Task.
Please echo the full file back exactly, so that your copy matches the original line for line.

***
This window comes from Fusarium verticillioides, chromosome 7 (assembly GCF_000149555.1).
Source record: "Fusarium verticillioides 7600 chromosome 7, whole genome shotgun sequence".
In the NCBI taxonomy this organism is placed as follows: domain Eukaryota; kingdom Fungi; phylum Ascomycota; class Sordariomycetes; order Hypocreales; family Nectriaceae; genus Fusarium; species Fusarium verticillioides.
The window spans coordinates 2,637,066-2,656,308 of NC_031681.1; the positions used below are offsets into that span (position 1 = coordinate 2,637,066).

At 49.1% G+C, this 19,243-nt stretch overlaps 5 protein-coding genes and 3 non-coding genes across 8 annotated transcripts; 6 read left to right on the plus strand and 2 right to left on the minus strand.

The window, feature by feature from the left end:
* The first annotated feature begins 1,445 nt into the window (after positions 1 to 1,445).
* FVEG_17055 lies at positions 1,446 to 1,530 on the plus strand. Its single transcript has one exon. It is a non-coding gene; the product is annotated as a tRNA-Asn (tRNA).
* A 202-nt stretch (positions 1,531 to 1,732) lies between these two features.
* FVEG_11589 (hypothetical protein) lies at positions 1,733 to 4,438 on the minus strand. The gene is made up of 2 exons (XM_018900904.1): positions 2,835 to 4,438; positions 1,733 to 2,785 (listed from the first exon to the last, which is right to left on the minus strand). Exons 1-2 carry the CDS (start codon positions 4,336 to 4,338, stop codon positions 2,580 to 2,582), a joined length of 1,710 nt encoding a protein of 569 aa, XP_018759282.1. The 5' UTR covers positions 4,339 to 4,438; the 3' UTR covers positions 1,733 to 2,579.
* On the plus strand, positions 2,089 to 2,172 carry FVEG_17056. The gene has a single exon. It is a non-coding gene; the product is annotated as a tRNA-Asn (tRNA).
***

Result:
This window comes from Fusarium verticillioides, chromosome 7 (assembly GCF_000149555.1).
Source record: "Fusarium verticillioides 7600 chromosome 7, whole genome shotgun sequence".
In the NCBI taxonomy this organism is placed as follows: domain Eukaryota; kingdom Fungi; phylum Ascomycota; class Sordariomycetes; order Hypocreales; family Nectriaceae; genus Fusarium; species Fusarium verticillioides.
The window spans coordinates 2,637,066-2,656,308 of NC_031681.1; the positions used below are offsets into that span (position 1 = coordinate 2,637,066).

At 49.1% G+C, this 19,243-nt stretch overlaps 5 protein-coding genes and 3 non-coding genes across 8 annotated transcripts; 6 read left to right on the plus strand and 2 right to left on the minus strand.

The window, feature by feature from the left end:
* The first annotated feature begins 1,445 nt into the window (after positions 1 to 1,445).
* FVEG_17055 lies at positions 1,446 to 1,530 on the plus strand. Its single transcript has one exon. It is a non-coding gene; the product is annotated as a tRNA-Asn (tRNA).
* A 202-nt stretch (positions 1,531 to 1,732) lies between these two features.
* FVEG_11589 (hypothetical protein) lies at positions 1,733 to 4,438 on the minus strand. The gene is made up of 2 exons (XM_018900904.1): positions 2,835 to 4,438; positions 1,733 to 2,785 (listed from the first exon to the last, which is right to left on the minus strand). Exons 1-2 carry the CDS (start codon positions 4,336 to 4,338, stop codon positions 2,580 to 2,582), a joined length of 1,710 nt encoding a protein of 569 aa, XP_018759282.1. The 5' UTR covers positions 4,339 to 4,438; the 3' UTR covers positions 1,733 to 2,579.
* On the plus strand, positions 2,089 to 2,172 carry FVEG_17056. The gene has a single exon. It is a non-coding gene; the product is annotated as a tRNA-Asn (tRNA).